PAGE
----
War of the Rebellion: Serial 008 Page 0762 OPERATIONS IN MO., ARK., KANS., AND IND. T. Chapter XVIII.

Search Civil War Official Records

ISLAND No. 10, February 28, 1862.

[Major-General POLK:]

GENERAL: Will you at the proper time order the companies of Colonel Clark's regiment to report here for duty. From all the information I can get between 20,000 and 30,000 men are at Benton and Commerce and will advance upon New Madrid. I have five regiments at New Madrid. The work thrown up there is for 2,000 men. I am pushing forward another work. To hold the place I have to depend much upon the assistance of the gunboats. I wish much that General Beauregard would pay me a short visit. This place must be held fast or that falls; that must also be held or this falls. I shall act with all the energy I have.

Please send this to General Beauregard.

Yours, sincerely,

J. P. McCOWN,

Brigadier-General.

ISLAND No. 10, February 28, 1862.

Major General LEONIDAS POLK, Commanding:

GENERAL: I received yours of this date. It was upon reflection and consultation with the commodore and Colonel Gantt that I placed the troops under my command as I have. I so disposed of them for the following reasons:

1st. The work constructed at New Madrid can only contain two regiments. The work that I am having constructed near the bayou is about the same capacity; both are near the bank of the river and can be flanked by gunboats, the plain being level. All extra troops only mask the fire of the gunboats. So strongly am I impressed with this view of the case that I shall only leave four regiments there unless differently instructed.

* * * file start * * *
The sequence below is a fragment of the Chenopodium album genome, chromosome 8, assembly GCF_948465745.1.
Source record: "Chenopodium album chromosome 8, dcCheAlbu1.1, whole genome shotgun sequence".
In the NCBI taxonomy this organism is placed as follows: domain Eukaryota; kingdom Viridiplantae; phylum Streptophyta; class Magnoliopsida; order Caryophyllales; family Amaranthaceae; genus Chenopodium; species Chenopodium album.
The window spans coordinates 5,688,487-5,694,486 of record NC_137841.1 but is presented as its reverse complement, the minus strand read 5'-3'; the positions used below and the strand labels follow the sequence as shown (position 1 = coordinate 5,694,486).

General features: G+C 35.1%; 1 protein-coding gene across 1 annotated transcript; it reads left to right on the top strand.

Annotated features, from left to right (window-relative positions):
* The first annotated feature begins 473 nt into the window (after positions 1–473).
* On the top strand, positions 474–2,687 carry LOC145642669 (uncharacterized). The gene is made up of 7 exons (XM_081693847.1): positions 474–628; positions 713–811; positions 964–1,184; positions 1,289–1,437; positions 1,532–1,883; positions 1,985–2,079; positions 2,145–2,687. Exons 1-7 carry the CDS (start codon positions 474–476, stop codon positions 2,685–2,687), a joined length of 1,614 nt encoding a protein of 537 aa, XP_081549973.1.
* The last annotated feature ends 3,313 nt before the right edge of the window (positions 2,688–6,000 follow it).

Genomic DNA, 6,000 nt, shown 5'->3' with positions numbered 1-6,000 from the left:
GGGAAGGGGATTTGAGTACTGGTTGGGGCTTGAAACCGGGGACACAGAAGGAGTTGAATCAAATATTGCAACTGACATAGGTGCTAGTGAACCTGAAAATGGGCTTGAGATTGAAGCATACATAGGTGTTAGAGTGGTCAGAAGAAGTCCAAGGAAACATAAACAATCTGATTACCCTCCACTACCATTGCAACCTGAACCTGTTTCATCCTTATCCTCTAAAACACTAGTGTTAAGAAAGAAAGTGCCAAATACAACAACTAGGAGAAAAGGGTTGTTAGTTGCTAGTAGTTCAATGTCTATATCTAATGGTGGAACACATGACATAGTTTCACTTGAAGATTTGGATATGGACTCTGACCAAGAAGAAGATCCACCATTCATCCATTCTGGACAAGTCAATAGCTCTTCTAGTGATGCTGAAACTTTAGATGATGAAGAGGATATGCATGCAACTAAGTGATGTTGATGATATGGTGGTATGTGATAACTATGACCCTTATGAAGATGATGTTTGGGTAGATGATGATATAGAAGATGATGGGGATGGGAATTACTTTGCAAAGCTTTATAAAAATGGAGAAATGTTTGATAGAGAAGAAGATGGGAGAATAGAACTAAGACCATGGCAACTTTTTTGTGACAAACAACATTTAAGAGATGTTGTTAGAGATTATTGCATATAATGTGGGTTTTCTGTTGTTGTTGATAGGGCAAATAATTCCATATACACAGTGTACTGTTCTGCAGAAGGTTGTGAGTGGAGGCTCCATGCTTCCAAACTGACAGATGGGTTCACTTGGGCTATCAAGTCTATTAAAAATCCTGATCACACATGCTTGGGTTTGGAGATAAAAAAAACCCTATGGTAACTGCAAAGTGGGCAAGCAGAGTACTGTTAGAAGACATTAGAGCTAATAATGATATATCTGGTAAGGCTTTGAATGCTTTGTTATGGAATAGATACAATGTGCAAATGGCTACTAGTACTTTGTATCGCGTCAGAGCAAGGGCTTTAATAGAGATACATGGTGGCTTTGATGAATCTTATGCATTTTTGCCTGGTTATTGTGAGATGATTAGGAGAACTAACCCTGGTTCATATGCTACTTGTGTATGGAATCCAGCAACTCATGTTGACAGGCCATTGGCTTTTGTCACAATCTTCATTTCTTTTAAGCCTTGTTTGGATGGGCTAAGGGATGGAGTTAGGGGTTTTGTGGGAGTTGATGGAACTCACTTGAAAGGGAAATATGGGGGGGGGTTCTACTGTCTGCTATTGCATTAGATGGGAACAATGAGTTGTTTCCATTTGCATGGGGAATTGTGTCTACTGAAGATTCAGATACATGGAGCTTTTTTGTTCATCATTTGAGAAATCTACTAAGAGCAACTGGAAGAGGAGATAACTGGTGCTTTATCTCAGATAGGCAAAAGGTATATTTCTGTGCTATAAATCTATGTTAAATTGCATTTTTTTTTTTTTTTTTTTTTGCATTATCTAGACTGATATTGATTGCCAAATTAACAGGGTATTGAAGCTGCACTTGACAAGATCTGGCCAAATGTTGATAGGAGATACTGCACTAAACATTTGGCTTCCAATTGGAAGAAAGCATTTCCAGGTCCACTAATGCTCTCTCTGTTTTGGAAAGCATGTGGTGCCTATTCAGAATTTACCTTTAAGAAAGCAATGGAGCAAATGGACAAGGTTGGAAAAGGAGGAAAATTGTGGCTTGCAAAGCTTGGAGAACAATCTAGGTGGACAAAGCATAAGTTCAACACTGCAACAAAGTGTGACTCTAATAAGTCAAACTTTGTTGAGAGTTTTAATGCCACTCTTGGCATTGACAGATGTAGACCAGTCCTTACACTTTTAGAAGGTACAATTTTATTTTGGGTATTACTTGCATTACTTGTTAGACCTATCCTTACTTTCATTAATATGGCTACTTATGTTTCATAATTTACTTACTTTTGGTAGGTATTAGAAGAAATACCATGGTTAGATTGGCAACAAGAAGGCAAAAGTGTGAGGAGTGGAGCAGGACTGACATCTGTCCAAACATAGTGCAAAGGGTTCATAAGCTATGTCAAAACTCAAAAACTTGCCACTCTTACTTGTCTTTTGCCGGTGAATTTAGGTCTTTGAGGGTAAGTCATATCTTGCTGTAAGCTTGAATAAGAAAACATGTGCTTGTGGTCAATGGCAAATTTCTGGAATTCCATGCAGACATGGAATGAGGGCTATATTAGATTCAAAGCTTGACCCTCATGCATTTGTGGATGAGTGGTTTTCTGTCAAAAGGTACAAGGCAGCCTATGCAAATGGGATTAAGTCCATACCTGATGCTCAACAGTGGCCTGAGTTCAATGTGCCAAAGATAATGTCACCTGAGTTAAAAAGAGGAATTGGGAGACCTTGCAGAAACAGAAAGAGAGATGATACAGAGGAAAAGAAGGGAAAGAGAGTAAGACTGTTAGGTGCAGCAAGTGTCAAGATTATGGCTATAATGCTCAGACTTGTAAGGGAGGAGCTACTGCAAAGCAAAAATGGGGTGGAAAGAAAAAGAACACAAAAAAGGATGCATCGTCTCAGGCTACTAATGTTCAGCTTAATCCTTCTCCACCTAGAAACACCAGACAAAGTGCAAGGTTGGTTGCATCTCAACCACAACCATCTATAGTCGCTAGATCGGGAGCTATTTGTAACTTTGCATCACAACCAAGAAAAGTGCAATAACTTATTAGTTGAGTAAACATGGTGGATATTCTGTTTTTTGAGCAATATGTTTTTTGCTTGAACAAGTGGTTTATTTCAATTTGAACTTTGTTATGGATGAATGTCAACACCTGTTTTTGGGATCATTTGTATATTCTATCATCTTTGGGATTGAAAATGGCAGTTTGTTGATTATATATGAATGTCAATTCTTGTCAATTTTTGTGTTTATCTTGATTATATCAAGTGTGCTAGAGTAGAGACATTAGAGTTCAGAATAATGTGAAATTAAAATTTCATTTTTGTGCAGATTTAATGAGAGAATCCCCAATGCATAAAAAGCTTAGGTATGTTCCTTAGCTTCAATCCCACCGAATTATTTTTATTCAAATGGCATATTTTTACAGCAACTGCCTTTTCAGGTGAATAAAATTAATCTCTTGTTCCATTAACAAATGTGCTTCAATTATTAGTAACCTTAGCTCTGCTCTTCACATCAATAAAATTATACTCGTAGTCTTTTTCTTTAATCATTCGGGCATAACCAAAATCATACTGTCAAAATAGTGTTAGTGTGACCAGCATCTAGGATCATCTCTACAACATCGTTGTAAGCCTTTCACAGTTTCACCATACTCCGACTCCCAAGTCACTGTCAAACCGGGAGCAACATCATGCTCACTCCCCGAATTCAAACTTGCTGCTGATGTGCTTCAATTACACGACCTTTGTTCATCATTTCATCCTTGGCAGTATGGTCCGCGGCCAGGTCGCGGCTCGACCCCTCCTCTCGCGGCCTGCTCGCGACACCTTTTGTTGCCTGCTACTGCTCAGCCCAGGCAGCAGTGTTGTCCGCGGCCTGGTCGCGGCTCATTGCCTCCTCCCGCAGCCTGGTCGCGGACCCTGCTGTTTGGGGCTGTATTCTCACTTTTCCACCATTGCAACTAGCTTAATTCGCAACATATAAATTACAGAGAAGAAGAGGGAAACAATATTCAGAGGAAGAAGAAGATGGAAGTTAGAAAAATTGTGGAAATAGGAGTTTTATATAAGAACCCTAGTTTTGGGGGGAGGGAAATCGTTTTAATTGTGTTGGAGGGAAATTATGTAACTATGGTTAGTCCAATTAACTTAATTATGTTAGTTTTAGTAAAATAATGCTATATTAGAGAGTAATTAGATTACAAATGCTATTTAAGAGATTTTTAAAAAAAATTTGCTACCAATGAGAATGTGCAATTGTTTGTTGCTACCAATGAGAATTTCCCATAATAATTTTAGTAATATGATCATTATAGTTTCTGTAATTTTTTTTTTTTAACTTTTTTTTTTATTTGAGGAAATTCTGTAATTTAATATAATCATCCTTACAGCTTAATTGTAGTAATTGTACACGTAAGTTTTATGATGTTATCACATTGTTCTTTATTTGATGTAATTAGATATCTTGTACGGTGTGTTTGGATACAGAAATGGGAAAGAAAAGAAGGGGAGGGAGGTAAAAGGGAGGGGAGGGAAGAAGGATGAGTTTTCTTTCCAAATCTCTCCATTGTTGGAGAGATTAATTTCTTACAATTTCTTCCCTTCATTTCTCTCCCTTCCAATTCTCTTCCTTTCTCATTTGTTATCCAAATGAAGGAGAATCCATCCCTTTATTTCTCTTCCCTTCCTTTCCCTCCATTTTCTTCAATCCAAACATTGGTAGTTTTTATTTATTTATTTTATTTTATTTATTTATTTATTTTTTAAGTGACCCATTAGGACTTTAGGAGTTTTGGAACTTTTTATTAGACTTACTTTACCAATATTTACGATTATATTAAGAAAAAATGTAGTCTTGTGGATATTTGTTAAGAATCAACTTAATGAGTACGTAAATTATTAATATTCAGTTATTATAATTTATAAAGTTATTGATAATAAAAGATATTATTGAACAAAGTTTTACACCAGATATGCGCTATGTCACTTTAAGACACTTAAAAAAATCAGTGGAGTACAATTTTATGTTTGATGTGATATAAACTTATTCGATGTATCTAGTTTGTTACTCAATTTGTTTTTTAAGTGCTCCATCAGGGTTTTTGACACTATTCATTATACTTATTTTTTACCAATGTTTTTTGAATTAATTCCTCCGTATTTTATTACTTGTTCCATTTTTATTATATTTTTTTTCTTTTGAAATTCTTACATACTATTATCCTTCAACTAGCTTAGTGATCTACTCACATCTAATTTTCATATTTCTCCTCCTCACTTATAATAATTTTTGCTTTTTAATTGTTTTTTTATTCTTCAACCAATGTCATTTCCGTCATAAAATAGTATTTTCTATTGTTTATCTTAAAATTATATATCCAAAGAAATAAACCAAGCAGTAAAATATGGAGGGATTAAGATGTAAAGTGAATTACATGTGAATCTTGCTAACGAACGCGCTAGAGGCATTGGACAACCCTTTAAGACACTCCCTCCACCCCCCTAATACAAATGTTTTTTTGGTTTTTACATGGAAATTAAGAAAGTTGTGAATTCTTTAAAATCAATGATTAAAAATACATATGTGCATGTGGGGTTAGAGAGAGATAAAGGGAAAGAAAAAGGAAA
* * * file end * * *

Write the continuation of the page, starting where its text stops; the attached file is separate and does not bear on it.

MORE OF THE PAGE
2nd. Should this place fall or should the enemy's gunboats pass this point, New Madrid could not be held six hours unless Commodore Hollins could defeat them.

3rd. I can re-enforce New Madrid promptly from this place.

Commodore Hollins has five gunboats here and at New Madrid.

Now, as to the condition of this place, only one gun was mounted when Colonel Kennedy arrived here. We now have five in the upper battery is on the island. I shall move it to New Madrid as soon as I can get two guns on the point of the island. I send you information that leads me to suppose that they intend to shell the field works out. The enemy is in force at Benton and I believe will advance.

I could not leave our small intrenchments and fight without a much larger force, nor can I stop the gunboats with certainty without time to prepare. The guns, ammunition, &c., have been brought down without any person knowing what was on each boat.

The Price sank just above New Madrid about three hours since. The flat with Captain Stewart's battery sank; all except ammunition saved.

The boat that brought up the laborers from Fort Pillow brought no tools. I have but few tools to work with.

If the river rises much more the battery (upper) will be under water; but one magazine here, that one with water in it, built below the river level.